Conversations can be messy. When we account for different communication styles, varying worldviews, stress, timelines, competing agendas, children, chores, fears and trauma, we have good reason why a simple dialogue can spiral into triggers and chaos. And when a pattern of unhealthy communication forms, the walls get thicker and it becomes harder to speak candidly and address the meat of the problem and matter at hand.
And so what can be done to limit this possibility? Here are five ways to smooth out potentially messy conversations:
1. Create a Signal:
You and whoever may benefit from agreeing in advance to have a signal that an important conversation wants to be had. For instance, you agree that whenever one of you desires to speak to the other about something personal or pertinent, you ask for, say, a “check in”. This signals that this is not simply you needing to talk about where to eat for lunch, but rather about something that may require a level of vulnerability and openness.
2. Design Safety:
During this same initial discussion, share what is needed from both of you so that each feels safe to disclose and is willing to share. For instance, you may request or agree upon:
- presence / attentive listening
- being open-minded, curious / asking questions (not interrogation / leading questions)
- demonstrating genuine care
- showing empathy or an acknowledgement of the other’s challenges / concerns
- speaking calmly and slowly
- waiting until the other person says “I am complete” before responding
- noticing and managing any inner triggers
- showing appreciation / seeking value in what is being said versus looking for problems
- reminding oneself that what the other is saying is not easy for them, and that they are doing their best
- having the courage to own your part of the situation
It may be useful to go through some of these somewhat general terms to understand them more fully together. What exactly does empathy look like in a vulnerable conversation? What does it mean to stay open when one does not agree? It may also be helpful to examine where you have succeeded in demonstrating these qualities and how they benefited the discourse.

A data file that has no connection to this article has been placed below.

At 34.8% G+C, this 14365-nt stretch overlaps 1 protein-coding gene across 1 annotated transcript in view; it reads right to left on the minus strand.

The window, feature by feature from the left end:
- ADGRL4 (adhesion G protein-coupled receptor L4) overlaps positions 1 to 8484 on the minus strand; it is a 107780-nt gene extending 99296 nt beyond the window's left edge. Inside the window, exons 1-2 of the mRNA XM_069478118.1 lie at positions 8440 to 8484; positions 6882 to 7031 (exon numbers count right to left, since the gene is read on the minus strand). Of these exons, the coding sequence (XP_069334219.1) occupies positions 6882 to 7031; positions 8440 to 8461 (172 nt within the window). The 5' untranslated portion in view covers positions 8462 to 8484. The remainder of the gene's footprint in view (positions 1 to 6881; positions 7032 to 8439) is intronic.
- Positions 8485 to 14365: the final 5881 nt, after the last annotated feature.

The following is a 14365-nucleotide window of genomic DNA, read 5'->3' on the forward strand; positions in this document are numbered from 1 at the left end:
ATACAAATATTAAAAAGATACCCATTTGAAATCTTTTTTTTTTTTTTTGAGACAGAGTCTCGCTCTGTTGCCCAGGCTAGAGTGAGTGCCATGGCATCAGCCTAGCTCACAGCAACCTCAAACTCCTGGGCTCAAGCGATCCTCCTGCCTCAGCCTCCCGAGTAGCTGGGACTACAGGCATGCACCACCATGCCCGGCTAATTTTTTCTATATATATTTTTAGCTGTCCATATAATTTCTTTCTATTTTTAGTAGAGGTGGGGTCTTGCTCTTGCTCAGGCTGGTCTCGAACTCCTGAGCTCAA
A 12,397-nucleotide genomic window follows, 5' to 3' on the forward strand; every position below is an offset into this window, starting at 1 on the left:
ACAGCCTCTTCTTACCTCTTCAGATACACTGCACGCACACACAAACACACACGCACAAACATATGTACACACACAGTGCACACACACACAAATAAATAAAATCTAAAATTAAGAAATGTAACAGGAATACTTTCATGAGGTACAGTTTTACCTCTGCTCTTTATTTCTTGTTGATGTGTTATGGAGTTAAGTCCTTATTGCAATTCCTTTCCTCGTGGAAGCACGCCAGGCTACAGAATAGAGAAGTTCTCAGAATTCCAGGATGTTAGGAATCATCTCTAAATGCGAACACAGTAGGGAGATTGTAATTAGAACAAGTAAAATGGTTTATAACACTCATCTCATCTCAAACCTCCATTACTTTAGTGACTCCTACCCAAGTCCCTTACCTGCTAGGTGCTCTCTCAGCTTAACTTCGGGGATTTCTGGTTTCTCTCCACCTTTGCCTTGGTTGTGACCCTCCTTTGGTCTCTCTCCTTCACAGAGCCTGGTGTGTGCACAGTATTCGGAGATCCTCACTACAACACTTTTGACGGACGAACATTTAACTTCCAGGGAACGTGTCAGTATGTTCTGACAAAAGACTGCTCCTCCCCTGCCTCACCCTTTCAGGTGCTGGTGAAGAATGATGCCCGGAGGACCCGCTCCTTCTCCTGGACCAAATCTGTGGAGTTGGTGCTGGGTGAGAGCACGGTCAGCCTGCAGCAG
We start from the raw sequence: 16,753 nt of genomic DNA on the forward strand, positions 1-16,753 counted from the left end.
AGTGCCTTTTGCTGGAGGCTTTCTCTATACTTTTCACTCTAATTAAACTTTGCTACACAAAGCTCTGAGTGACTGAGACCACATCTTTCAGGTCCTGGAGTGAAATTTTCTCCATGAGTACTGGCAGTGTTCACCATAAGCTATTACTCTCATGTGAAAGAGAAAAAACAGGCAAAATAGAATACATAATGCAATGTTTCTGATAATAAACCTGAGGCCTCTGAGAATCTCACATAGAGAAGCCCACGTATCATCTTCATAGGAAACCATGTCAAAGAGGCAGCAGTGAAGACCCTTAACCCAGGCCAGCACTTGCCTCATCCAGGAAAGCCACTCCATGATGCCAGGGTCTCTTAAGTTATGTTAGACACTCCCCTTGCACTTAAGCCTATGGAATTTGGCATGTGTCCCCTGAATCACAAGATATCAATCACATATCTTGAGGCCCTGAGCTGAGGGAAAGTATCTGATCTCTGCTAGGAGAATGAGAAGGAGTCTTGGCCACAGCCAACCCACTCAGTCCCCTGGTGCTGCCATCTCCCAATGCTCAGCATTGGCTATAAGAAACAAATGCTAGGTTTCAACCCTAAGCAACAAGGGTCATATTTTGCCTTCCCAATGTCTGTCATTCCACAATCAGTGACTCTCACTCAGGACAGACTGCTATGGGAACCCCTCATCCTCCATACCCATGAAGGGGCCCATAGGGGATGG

3. Decide on a time and location:
When the moment arises that you sense a “check in” is needed, state to the person, “I need to do a check in. Is this a good time?” If the person says “Yes”, then agree upon a location and begin. If they say “No”, then ask, “When would be a good time, and what would be a good location?” The time and physical environment is essential, for each contributes to optimizing the grounding and presence needed to engage.
A personal favorite physicality for challenging discourse is side-to-side: going for a walk, taking a drive, or while in bed together (the latter perhaps not the best for workmates… unless it is!). Sitting across from one another can also work, but there is something non-threatening about not glaring into each other’s vulnerable eyes. If you decide on face-to-face, I do recommend, particularly for co-workers, that they go out at the end of the day, have a glass of wine or a beer at a casual establishment, anything that may help loosen the barriers, calm the nerves, and assist both parties to lean back in their chairs with a smile and say, Who cares! It doesn’t really matter. Now how about that election!
4. Choose Language Wisely and Ensure Choice:
Speaking in first and third person language where possible will keep your connection alive more than speaking on behalf of the other. “I/We really need you to arrive on time” will be received more than “You really need to arrive on time”. Using tentative language also helps—saying “I wonder if we could…” will keep the other engaged more than “We should…”.
The goal in conversation, especially difficult ones, is to maintain connection. Speaking in such a way that the other feels like they have a choice in the matter is essential. Being conscious of your body language, tone and words is key.
5. Do Your Inner Work:
The last and, perhaps, most important way to smooth potentially messy conversations is to commit to self-reflection, otherwise known as inner work. You will get triggered. That goes without saying. But is the other person the cause or the trigger? Chances are they are the latter. The cause exists in you, but without self-awareness you will attribute it to whomever you are speaking with. This does not mean the other person should not take personal responsibility for their tone, words and actions. It simply means that they are like snake charmers conjuring old pre-existing wounds, usually unwittingly. Painful as it is, they are, in fact, being of great service to you, for if they don’t reveal your old trauma and fears to you, someone else will. History repeats itself, as we all know.
And so committing to yoga, meditation, counseling, life coaching, a wellness program, the Camino pilgrimage or regular pilgrimages in your local trails, will go a long way to help you stay present, centered, attuned to yourself and the other; and it will support you to take ownership of what is occurring on your end of things instead of projecting your old wounds and stories onto the other.
I wish you the best in your conversational travels!
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Check out Vince’s book: Let the Fire Burn ~ Nurturing the Creative Spirit of Children, A Children’s Book for Adults